Well it goes like this
    The fourth, the fifth
    The minor fall the major lift
    A king who is composing Hallelujah
    Hallelujah
    Hallelujah
    Hallelujah
    Hallelujah

    The sun the moon the stars above
    All joining with the Lord of Love
    But you don't really want someone to sue ya
    The Sunny and Delilah came
    The Philistines and who’s to blame
    And all of them they met for Hallelujah
    Hallelujah
    Hallelujah
    Hallelujah
    Hallelujah

    And David saw Bathsheba bath
    He was aroused and in his heart
    He planned a thing a king can only do jah
    Uriah who did loose his life
    And Bath now has become his wife
    Lord thought it was bad but I sing Hallelujah
    Hallelujah
    Hallelujah
    Hallelujah
    Hallelujah

    Gematria I know a bit
    And how some Bible systems fit
    To the creation we are seeing here jah
    Maybe I’m gonna learn some more
    Before I sweep my kitchen floor
    But now I like to sing more Hallelujah
    Hallelujah
    Hallelujah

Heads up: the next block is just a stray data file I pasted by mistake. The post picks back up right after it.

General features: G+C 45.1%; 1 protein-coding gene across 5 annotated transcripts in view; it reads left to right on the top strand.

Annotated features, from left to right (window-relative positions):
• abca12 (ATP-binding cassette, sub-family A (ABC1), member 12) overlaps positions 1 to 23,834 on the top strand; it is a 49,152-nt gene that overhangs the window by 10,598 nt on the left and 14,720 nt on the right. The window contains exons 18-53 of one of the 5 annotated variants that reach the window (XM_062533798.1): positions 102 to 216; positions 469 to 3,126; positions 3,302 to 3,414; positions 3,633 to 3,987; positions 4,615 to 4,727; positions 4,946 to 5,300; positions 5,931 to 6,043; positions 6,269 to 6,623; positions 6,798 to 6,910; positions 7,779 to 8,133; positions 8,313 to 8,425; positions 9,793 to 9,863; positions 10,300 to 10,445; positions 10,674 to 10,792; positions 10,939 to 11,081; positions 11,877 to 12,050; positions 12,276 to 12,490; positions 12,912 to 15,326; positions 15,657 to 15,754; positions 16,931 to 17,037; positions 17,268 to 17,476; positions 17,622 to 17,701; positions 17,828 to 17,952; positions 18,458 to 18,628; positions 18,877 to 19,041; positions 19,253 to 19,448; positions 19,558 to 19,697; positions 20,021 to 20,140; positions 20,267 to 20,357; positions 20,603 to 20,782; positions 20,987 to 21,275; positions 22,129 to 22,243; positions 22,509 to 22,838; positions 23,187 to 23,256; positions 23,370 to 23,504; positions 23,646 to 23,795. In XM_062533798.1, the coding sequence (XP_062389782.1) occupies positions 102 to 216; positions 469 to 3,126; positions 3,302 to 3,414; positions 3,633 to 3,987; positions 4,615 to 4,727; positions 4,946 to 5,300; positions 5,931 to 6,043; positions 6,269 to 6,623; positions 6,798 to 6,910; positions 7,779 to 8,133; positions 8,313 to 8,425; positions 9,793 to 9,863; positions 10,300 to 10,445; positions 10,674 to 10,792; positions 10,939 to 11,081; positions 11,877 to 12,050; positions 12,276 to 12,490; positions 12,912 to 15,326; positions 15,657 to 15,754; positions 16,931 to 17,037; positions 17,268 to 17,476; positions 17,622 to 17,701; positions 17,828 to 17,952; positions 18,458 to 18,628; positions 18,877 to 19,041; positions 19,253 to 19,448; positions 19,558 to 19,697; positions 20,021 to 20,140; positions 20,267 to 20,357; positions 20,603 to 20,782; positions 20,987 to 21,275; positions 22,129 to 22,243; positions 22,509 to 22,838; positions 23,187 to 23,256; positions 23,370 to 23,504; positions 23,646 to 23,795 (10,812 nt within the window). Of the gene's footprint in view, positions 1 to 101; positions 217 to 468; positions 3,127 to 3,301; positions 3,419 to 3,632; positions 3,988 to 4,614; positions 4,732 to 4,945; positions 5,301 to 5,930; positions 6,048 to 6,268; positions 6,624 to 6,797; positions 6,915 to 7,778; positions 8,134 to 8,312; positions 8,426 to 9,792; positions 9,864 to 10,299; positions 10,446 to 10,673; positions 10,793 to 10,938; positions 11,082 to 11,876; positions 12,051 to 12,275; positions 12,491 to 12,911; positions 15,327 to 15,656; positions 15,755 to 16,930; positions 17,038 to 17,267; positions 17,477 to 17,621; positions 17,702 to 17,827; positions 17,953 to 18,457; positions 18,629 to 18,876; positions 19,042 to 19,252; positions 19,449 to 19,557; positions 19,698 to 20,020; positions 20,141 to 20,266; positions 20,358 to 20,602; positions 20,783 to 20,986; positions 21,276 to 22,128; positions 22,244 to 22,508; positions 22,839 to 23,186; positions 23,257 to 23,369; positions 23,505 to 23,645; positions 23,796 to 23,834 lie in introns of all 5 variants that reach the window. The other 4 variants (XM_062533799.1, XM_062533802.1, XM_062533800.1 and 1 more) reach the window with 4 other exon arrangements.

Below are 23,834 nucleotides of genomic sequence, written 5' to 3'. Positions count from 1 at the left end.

Hallelujah
    Hallelujah

    Well sure there is a God above
    And sure there flies a dove of love
    But I think about influencing you jah
    It’s not that I don’t want to see
    The sweet things of a honey bee
    It's just that I like to sing oft Hallelujah
    Hallelujah
    oh Hallelujah
    Hallelujah
    Hallelujah
    Hallelujah
    Hallelujah
    Hallelujah
    Halleluuuuojaaah
    Last edited by NumberX; 09-18-2010 at 02:46 PM.

  2. #32
    Join Date
    Oct 2008
    Posts
    283

    Book on a New Theory of Music

    Hello Everybody,
    After giving up on presenting a decent case against the use of instrumental music, recently I decided to do some more reading on the topic of musical research and found a book that might interest some here. It was written about five years ago by a guy named Philip Dorrel,and it has a new take on the topic of what music "is". His thesis looks at music from an evolutionary standpoint and explores why music has been so pervasive throughout human history with that aspect in mind. He argues that music is a "super-stimulus" that has been adopted to increase our ability to process and judge the speech of those we hear talking to us. The resulting increase in ability to judge the content and emotional state of those who speak to us supposedly gives one an advantage in surviving, finding a mate and reproducing over the long term. You can download this rather long, technical book here - http://whatismusic.info/download.html